Three Ply Yarn Revives Lesser-Known Lesbian Histories


Three Ply Yarn is an incredible book. Both as a story and a piece of social history, it shines a light on the lesser known elements of lesbian history in Britain. Caeia March‘s debut novel, it was first printed in 1986 – one of many lesbian titles published by the Women’s Press. This independent feminist press was responsible for lesbian books becoming more readily available than ever before during the 1980s.

Whereas much of the lesbian pulp fiction that was popularised during the 1950s was written by men, the Women’s Press was a fierce advocate of women telling our own stories – lesbians included. Three Ply Yarn was written by a lesbian author for a lesbian audience. Although Caeia March’s books were set and written long before campaigns like #OwnVoices called for better representation in literature, the value of having lesbian characters written by a lesbian author is evident in her work.

What makes Three Ply Yarn special is that it tells three interconnected lesbian stories. The metaphor of knitting – the threads that connect women’s lives, forming ties of love, family, and community – carries throughout the novel. Like many other handcrafts, knitting has traditionally been devalued as a form of feminized labor. Yet March writes about the act of knitting, and the space it opens up for women to connect with one another, with dignity and worth. Each character finds fulfillment in the places that society tells her offer nothing real.

Dee has loved Dora from the moment they first met, evacuated together as children during the Second World War. When Britain is rebuilding itself after the Blitz, Dee and Dora find work as maids at the fancy Bronnester Hotel. There, they make the most of all the ways young working class girls are made invisible and build a life together. For Dee, this is everything she wants. But Dora wants to try relationships with men.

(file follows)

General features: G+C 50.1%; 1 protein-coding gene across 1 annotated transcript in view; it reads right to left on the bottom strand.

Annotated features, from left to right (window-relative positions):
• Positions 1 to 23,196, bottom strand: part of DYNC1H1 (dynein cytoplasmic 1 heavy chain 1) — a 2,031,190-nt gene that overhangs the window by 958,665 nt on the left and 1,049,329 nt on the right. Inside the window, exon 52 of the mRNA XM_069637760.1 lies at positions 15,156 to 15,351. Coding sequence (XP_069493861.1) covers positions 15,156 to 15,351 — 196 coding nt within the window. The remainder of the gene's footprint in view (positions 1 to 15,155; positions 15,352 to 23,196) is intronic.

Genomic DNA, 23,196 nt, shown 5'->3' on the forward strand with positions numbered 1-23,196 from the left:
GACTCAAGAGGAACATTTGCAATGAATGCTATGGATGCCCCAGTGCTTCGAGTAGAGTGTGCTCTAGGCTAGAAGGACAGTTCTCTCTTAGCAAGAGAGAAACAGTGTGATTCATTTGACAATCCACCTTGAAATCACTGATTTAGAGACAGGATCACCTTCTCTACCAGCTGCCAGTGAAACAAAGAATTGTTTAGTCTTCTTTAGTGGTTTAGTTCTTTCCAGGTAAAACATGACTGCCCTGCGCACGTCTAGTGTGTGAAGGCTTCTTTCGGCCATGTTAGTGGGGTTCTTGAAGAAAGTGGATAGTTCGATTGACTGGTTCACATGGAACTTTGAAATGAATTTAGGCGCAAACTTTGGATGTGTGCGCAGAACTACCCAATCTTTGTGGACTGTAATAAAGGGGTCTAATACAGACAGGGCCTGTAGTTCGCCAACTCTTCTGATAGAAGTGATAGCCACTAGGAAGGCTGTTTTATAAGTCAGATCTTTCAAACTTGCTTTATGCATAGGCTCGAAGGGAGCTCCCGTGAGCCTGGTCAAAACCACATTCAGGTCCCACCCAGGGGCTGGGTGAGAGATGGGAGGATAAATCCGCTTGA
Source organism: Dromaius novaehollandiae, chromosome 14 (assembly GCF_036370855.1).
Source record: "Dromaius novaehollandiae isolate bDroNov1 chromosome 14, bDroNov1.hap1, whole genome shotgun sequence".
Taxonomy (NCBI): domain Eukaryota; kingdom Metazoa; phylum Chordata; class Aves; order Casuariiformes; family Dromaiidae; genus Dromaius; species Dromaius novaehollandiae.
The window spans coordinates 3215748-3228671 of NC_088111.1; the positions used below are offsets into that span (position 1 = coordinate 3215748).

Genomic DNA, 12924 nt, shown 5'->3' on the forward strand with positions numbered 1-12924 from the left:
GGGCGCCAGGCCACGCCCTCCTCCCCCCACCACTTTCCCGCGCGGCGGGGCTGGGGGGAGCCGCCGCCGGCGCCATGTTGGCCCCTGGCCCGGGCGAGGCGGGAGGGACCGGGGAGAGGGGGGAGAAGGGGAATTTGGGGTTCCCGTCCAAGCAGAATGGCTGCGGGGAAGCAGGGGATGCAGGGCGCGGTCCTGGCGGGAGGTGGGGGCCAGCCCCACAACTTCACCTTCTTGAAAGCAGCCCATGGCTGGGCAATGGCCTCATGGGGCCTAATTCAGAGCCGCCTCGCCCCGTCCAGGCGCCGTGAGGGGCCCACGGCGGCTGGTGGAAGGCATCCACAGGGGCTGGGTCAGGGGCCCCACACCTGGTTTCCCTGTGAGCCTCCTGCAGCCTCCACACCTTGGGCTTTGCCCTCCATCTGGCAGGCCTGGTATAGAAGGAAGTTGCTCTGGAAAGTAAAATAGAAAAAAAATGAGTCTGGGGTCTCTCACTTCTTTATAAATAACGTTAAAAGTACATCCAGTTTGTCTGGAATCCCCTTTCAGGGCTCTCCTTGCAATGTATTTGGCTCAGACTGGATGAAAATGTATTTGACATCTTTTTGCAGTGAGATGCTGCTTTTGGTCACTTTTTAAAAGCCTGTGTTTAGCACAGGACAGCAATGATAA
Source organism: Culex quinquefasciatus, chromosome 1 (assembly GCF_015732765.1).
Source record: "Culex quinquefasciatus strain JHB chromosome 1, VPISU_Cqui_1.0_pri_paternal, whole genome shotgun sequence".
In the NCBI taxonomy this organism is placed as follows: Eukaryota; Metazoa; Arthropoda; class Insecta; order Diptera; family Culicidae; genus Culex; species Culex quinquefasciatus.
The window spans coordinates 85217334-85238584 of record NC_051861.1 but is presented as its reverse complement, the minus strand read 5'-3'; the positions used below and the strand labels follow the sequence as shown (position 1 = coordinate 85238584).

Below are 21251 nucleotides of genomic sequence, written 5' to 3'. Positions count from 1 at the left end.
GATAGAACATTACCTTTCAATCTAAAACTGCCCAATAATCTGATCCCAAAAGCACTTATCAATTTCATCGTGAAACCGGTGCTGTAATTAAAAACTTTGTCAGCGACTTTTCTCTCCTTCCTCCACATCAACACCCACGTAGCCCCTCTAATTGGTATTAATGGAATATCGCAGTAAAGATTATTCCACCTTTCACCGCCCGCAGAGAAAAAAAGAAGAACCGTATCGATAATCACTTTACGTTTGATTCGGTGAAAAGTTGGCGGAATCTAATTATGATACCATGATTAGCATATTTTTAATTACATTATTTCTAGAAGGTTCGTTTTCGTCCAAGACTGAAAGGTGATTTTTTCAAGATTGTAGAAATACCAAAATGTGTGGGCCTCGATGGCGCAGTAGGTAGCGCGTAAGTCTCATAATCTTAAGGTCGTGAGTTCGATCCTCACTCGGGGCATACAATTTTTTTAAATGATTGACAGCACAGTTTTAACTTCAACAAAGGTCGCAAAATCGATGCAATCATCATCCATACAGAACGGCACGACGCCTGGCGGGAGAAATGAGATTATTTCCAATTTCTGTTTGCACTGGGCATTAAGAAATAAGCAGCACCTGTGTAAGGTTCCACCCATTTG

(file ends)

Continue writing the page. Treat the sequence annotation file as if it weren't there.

These affairs – and Dora’s pregnancy – put a strain on her relationship with Dee. But when Dee is left to raise Dora’s daughter, Izzie, her life changes in ways she could never have predicted. Dee is white. Izzie is Black. And together they are a family.

Working class and privately educated, Esther has spent most of her adult life feeling like she doesn’t fit in. But Essie is passionately political, true to the trade union politics she was raised with. And so she finds her tribe during a campaign to have the local council fund a childcare program. Through grassroots organizing, Esther is drawn to Nell – and the two grow closer.


Lotte is Esther’s younger sister. Although their lives have gone in different directions, Lotte too wants more from the world. Through marrying a posh young barrister, she enters a world of high culture and holidaying across Europe. But Lotte finds the confines of upper-class life outweigh the comforts. Her husband is controlling. And then he grows violent. While planning her escape during a holiday to the coast, Lotte finds more than her freedom – she falls in love with Dee.

Three Ply Yarn is all about how women’s lives are intertwined as lovers and friends, mothers and daughters, sisters and soulmates. It would make an excellent TV series, with stylish historical costumes and all the drama of a telenovela.

And yet – without the money and glamour of Anne Lister, or the lavish sensuality of a Sarah Waters novel – this story is unlikely to find the audience that it deserves. The most visible lesbian stories tend to be about women who are wealthy, white, and middle class. Three Ply Yarn is all the better for breaking with those traditions.

Even by today’s standards, Three Ply Yarn is a radical book. It deals effectively with themes of class struggle, male violence, homophobia, and interracial relationship dynamics. Although these subjects can at times be challenging, the characters are all so bright and engaging that it’s impossible to put their story down for long. Each twist and turn towards the conclusion makes Three Ply Yarn a very rewarding read.